From ancient times to today, the Six Tastes of Ayurveda have remained relevant to our lives as a source of healing.
The basic principle is simple: balance the six tastes of sweet, sour, salty, bitter, pungent, and astringent in your meal, and you are guaranteed to experience satisfaction while eating.
I say this from personal experience, as I have cooked according to the Six Tastes for over 25 years, and experienced profound inner joy and satisfaction from my food as a result.
How does it work?
The enormous satisfaction one feels when a meal is balanced according to the Six Tastes comes from the fact that the Six Tastes contain the entirety of the universe.
In Ayurveda, the universe is said to consist of just five elements, which are Air, Ether, Fire, Water, and Earth.
Then each of the six tastes is made up of a combination of two elements.
- Sweet: Water and Earth
- Sour: Fire and Earth
- Salty: Fire and Water
- Bitter: Ether and Air
- Astringent: Earth and Air
- Pungent: Fire and Air
The idea here is that when you consume some of each taste in your meal, your body gets everything it needs, and that's what helps you to feel completely satisfied.
There is a further correlation between the elements and your emotions, which means your mind and heart are also fully nourished.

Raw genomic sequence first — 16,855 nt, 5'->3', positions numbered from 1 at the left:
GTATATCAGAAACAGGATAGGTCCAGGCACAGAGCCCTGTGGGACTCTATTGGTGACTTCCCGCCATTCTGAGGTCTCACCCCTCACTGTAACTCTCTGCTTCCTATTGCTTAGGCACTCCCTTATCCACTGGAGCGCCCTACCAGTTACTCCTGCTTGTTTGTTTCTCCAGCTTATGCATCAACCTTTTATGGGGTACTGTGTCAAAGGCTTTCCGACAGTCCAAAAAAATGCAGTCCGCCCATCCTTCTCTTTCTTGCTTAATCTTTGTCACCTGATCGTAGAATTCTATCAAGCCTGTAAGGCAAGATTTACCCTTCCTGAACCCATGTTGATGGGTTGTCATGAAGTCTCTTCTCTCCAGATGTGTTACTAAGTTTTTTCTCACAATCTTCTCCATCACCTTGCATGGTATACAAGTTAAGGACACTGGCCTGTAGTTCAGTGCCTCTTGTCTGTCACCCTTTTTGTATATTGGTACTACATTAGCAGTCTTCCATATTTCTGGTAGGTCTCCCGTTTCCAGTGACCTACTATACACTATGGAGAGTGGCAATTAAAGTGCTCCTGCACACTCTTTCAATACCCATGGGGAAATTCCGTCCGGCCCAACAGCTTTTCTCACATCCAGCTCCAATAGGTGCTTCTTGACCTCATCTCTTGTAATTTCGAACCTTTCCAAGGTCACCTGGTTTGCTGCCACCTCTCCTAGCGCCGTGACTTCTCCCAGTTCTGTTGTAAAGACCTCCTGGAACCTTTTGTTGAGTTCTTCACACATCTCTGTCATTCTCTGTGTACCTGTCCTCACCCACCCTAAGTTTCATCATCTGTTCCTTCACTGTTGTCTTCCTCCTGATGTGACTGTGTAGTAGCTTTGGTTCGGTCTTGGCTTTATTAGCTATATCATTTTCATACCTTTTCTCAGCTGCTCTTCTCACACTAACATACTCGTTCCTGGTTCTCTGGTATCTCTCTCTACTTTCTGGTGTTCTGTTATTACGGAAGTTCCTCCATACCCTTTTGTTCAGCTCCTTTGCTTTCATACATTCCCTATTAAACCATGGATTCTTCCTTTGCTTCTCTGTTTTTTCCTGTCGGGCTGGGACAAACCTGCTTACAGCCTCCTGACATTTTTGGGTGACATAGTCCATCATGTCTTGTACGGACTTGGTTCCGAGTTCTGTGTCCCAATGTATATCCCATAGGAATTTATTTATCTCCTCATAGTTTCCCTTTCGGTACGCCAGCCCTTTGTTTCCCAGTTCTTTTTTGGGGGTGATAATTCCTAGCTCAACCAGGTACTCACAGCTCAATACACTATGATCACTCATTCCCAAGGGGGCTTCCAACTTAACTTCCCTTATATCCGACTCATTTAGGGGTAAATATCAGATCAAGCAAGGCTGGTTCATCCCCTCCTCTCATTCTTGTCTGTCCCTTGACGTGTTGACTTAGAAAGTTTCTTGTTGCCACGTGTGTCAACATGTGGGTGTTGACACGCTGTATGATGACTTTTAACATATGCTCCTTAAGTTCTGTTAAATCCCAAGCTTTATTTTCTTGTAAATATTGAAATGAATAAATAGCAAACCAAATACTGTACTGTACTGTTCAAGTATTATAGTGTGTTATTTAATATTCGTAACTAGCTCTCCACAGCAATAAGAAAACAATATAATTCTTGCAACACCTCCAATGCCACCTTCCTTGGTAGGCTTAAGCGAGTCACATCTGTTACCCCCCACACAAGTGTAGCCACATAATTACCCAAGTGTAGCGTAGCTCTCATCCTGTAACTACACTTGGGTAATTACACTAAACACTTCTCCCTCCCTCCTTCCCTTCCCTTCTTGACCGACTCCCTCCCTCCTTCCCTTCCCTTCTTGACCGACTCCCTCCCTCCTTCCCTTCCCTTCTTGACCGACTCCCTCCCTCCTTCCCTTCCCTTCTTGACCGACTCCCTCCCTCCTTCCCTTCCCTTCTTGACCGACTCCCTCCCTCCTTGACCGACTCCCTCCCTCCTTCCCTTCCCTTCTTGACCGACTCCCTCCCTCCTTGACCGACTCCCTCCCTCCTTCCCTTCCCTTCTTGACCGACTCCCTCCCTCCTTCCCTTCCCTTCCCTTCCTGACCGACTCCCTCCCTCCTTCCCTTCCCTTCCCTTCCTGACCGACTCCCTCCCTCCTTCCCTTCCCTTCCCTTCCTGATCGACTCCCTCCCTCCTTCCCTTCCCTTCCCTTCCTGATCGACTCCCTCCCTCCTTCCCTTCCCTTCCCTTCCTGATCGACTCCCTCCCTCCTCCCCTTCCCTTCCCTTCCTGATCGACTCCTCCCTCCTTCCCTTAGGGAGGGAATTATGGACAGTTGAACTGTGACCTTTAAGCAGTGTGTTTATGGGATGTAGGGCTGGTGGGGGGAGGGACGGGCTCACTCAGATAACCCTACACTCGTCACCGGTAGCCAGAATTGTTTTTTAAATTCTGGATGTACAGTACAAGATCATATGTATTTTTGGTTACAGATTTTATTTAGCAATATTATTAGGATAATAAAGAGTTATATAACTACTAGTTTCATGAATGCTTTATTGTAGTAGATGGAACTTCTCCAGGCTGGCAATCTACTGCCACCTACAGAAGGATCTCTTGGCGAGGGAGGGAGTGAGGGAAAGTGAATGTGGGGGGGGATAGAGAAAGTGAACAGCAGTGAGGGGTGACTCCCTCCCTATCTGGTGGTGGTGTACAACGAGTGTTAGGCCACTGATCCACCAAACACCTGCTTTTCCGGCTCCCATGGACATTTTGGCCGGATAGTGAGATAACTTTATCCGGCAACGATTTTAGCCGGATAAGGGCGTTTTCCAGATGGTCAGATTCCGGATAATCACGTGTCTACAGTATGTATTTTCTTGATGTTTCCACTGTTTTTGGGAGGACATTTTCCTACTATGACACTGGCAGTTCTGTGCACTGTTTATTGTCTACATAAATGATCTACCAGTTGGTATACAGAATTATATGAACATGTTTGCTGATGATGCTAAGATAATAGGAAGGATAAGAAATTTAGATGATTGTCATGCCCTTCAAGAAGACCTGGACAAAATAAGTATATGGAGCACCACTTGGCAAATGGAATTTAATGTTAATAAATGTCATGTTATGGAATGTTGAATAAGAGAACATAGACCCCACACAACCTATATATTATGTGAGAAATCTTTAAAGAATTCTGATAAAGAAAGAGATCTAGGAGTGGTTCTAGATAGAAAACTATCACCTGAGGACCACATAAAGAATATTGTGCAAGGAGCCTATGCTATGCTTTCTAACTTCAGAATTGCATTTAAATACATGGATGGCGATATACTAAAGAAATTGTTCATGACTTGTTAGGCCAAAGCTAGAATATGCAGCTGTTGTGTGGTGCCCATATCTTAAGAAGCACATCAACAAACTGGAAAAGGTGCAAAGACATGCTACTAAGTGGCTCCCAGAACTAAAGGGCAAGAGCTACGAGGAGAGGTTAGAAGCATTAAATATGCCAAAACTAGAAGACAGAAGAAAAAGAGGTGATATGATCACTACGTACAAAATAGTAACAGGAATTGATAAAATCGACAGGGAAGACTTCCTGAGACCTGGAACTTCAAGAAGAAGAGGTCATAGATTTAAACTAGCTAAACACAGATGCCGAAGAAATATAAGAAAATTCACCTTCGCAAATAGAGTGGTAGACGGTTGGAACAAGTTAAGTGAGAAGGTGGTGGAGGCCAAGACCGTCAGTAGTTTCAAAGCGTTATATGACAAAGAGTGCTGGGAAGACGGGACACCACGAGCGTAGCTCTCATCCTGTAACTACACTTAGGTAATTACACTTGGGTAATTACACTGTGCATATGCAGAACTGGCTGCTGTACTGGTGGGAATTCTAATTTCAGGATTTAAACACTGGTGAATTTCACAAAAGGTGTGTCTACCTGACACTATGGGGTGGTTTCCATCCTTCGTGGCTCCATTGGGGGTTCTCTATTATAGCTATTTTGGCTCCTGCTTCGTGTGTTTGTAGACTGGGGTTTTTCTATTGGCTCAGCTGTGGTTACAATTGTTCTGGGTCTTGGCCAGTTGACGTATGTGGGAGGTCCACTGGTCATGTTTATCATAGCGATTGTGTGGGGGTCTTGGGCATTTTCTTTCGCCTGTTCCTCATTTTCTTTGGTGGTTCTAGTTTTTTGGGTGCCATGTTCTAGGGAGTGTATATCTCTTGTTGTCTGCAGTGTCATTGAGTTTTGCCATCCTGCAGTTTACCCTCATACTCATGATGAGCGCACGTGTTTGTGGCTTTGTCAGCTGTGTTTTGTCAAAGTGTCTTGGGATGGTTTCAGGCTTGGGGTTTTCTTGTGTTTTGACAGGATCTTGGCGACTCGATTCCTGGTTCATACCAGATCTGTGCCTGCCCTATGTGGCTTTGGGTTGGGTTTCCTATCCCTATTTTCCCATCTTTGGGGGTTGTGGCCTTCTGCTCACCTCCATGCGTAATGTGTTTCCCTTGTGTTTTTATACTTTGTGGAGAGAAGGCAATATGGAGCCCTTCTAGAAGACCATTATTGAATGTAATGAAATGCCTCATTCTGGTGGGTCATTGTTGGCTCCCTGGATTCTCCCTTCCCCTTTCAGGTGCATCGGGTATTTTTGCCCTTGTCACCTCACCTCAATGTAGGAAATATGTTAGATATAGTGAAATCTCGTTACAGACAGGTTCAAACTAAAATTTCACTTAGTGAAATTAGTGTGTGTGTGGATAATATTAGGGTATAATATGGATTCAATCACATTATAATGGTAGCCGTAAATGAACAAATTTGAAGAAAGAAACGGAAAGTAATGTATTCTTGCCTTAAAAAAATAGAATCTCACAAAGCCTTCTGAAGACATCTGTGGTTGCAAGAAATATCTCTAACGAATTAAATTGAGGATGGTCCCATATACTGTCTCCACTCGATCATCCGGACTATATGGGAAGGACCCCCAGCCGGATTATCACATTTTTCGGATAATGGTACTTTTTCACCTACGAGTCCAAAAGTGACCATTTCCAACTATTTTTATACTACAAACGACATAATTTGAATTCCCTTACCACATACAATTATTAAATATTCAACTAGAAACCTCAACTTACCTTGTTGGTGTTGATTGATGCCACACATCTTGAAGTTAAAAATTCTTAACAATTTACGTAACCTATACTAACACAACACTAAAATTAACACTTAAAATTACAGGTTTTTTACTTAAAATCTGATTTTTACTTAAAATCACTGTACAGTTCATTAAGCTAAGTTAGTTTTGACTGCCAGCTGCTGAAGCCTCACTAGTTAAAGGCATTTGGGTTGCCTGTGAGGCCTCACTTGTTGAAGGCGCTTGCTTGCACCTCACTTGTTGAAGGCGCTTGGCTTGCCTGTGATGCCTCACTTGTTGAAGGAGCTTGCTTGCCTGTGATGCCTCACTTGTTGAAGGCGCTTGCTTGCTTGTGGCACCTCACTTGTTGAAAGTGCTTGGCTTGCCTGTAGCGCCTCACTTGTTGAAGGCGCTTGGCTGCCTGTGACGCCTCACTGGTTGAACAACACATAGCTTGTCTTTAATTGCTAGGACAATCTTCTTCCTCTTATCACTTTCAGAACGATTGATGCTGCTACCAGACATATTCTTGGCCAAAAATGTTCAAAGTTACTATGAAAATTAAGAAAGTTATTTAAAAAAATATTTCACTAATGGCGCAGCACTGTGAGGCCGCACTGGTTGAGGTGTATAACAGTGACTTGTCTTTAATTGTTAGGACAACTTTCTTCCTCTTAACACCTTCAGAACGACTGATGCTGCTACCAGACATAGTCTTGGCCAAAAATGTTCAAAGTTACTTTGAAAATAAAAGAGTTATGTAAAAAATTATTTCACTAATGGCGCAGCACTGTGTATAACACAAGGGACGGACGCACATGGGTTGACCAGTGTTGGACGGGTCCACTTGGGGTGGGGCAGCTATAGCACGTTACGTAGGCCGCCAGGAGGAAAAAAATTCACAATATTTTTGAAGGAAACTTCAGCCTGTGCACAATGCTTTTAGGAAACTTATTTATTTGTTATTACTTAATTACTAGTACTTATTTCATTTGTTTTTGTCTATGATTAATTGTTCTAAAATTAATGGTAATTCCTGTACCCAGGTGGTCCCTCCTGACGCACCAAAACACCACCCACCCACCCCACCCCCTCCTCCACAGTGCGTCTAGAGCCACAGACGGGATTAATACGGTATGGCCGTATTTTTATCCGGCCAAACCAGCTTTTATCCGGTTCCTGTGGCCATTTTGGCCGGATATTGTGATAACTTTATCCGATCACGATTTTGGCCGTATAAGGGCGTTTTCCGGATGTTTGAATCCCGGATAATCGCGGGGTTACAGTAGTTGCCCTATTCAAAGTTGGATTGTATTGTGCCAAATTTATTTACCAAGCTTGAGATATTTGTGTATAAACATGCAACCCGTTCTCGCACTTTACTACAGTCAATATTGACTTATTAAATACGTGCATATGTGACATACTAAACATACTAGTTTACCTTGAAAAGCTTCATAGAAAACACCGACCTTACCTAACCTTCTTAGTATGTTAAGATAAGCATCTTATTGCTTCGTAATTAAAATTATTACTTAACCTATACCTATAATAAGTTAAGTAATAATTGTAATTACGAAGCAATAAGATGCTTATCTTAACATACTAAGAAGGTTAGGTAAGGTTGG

Put in the simplest terms though, a balance of the six tastes on your plate tastes—and feels—incredible to eat.
Check out my testimonials to read what others are saying too.)
Want to learn how to get yourself some tasty food and maybe even bliss out?
Below are the exact seven steps I used to master Ayurvedic Cooking with the Six Tastes.
7 steps to a blissful dish
In this section, I will explain to you the nuts and bolts of how you can learn to master the six tastes. It is the process I used.
First, you are going to need this chart to familiarize yourself with the six tastes, foods that contain each taste, and the qualities that each taste brings to the body and mind.
Associating the qualities with the tastes will really help you to intuit ingredients for your future meals.
I have never approached cooking with the Six Tastes as a science or a rigid thing. I simply started to think more about how flavors combined, and noticing if they were balanced, or something was missing.
If the flavors were off, I would add something to the plate until it tasted balanced.
For example, think about the role of chutneys, sauces, garnishes, herbs and spices.
These flavorful ingredients add important taste elements to the dinner plate, and often serve to bring about an overall balance of flavors.
What I just described is the essential part of balancing flavors. Now, let's go over the seven steps to cooking with the Six Tastes of Ayurveda.
1. Plan your meal
In practice, this means thinking about including some of each flavor—sweet, sour, salty, bitter, pungent, and astringent—in your meal.
Start with your main ingredient. Are you cooking squash and grains? Well that is very sweet. What will you add to balance the sweetness with other tastes?
Garlic or ginger adds pungency. Turmeric or cumin adds bitter. Include a side of cooked greens for astringency, more bitter, and flavor your greens with red wine vinegar or lemon for the sour taste.
Finally, use salt or seaweed to add salt flavor, and you've got a balanced meal.